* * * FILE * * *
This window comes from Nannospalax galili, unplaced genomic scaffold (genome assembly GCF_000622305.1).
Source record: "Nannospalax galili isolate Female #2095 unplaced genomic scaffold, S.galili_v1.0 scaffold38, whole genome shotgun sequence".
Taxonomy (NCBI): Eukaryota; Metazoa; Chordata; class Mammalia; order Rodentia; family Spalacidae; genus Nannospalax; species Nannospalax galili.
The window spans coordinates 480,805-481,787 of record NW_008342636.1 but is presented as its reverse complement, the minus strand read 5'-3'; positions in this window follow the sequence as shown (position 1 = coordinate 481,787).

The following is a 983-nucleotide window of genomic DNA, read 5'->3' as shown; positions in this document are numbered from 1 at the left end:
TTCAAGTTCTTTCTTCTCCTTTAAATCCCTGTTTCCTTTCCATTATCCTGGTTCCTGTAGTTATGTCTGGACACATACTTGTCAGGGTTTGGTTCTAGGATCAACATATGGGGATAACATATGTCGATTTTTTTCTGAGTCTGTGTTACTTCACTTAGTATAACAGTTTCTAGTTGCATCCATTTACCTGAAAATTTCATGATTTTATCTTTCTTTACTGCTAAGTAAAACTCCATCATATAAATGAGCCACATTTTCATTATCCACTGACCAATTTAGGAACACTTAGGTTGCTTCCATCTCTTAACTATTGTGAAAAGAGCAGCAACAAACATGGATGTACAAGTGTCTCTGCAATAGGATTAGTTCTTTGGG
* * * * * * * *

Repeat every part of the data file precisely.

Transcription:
This window comes from Nannospalax galili, unplaced genomic scaffold (genome assembly GCF_000622305.1).
Source record: "Nannospalax galili isolate Female #2095 unplaced genomic scaffold, S.galili_v1.0 scaffold38, whole genome shotgun sequence".
Taxonomy (NCBI): Eukaryota; Metazoa; Chordata; class Mammalia; order Rodentia; family Spalacidae; genus Nannospalax; species Nannospalax galili.
The window spans coordinates 480,805-481,787 of record NW_008342636.1 but is presented as its reverse complement, the minus strand read 5'-3'; positions in this window follow the sequence as shown (position 1 = coordinate 481,787).

The following is a 983-nucleotide window of genomic DNA, read 5'->3' as shown; positions in this document are numbered from 1 at the left end:
TTCAAGTTCTTTCTTCTCCTTTAAATCCCTGTTTCCTTTCCATTATCCTGGTTCCTGTAGTTATGTCTGGACACATACTTGTCAGGGTTTGGTTCTAGGATCAACATATGGGGATAACATATGTCGATTTTTTTCTGAGTCTGTGTTACTTCACTTAGTATAACAGTTTCTAGTTGCATCCATTTACCTGAAAATTTCATGATTTTATCTTTCTTTACTGCTAAGTAAAACTCCATCATATAAATGAGCCACATTTTCATTATCCACTGACCAATTTAGGAACACTTAGGTTGCTTCCATCTCTTAACTATTGTGAAAAGAGCAGCAACAAACATGGATGTACAAGTGTCTCTGCAATAGGATTAGTTCTTTGGG